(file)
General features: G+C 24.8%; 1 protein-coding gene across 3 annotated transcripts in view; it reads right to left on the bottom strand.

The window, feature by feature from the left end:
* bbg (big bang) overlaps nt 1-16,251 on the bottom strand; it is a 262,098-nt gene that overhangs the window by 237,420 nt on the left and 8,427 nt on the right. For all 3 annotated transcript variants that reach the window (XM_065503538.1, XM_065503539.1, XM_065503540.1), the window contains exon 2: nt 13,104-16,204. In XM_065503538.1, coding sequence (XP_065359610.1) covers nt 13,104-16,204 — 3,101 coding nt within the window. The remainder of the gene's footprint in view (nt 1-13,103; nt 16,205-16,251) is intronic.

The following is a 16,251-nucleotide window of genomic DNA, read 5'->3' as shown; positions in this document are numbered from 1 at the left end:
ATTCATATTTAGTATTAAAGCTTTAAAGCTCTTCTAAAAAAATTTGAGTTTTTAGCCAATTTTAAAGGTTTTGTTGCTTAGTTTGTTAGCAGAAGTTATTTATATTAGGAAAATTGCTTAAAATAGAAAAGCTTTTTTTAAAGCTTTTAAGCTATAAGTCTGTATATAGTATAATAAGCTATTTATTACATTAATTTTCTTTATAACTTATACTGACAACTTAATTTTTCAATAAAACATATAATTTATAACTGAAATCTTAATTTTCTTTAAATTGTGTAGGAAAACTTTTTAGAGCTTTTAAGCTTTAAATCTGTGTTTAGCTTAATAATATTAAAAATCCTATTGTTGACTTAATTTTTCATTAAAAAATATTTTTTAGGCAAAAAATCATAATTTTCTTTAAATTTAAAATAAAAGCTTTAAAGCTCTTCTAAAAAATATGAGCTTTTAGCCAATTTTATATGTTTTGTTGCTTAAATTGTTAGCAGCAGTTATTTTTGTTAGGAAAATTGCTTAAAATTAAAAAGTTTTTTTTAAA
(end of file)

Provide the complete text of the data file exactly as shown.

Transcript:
General features: G+C 24.8%; 1 protein-coding gene across 3 annotated transcripts in view; it reads right to left on the bottom strand.

The window, feature by feature from the left end:
* bbg (big bang) overlaps nt 1-16,251 on the bottom strand; it is a 262,098-nt gene that overhangs the window by 237,420 nt on the left and 8,427 nt on the right. For all 3 annotated transcript variants that reach the window (XM_065503538.1, XM_065503539.1, XM_065503540.1), the window contains exon 2: nt 13,104-16,204. In XM_065503538.1, coding sequence (XP_065359610.1) covers nt 13,104-16,204 — 3,101 coding nt within the window. The remainder of the gene's footprint in view (nt 1-13,103; nt 16,205-16,251) is intronic.

The following is a 16,251-nucleotide window of genomic DNA, read 5'->3' as shown; positions in this document are numbered from 1 at the left end:
ATTCATATTTAGTATTAAAGCTTTAAAGCTCTTCTAAAAAAATTTGAGTTTTTAGCCAATTTTAAAGGTTTTGTTGCTTAGTTTGTTAGCAGAAGTTATTTATATTAGGAAAATTGCTTAAAATAGAAAAGCTTTTTTTAAAGCTTTTAAGCTATAAGTCTGTATATAGTATAATAAGCTATTTATTACATTAATTTTCTTTATAACTTATACTGACAACTTAATTTTTCAATAAAACATATAATTTATAACTGAAATCTTAATTTTCTTTAAATTGTGTAGGAAAACTTTTTAGAGCTTTTAAGCTTTAAATCTGTGTTTAGCTTAATAATATTAAAAATCCTATTGTTGACTTAATTTTTCATTAAAAAATATTTTTTAGGCAAAAAATCATAATTTTCTTTAAATTTAAAATAAAAGCTTTAAAGCTCTTCTAAAAAATATGAGCTTTTAGCCAATTTTATATGTTTTGTTGCTTAAATTGTTAGCAGCAGTTATTTTTGTTAGGAAAATTGCTTAAAATTAAAAAGTTTTTTTTAAA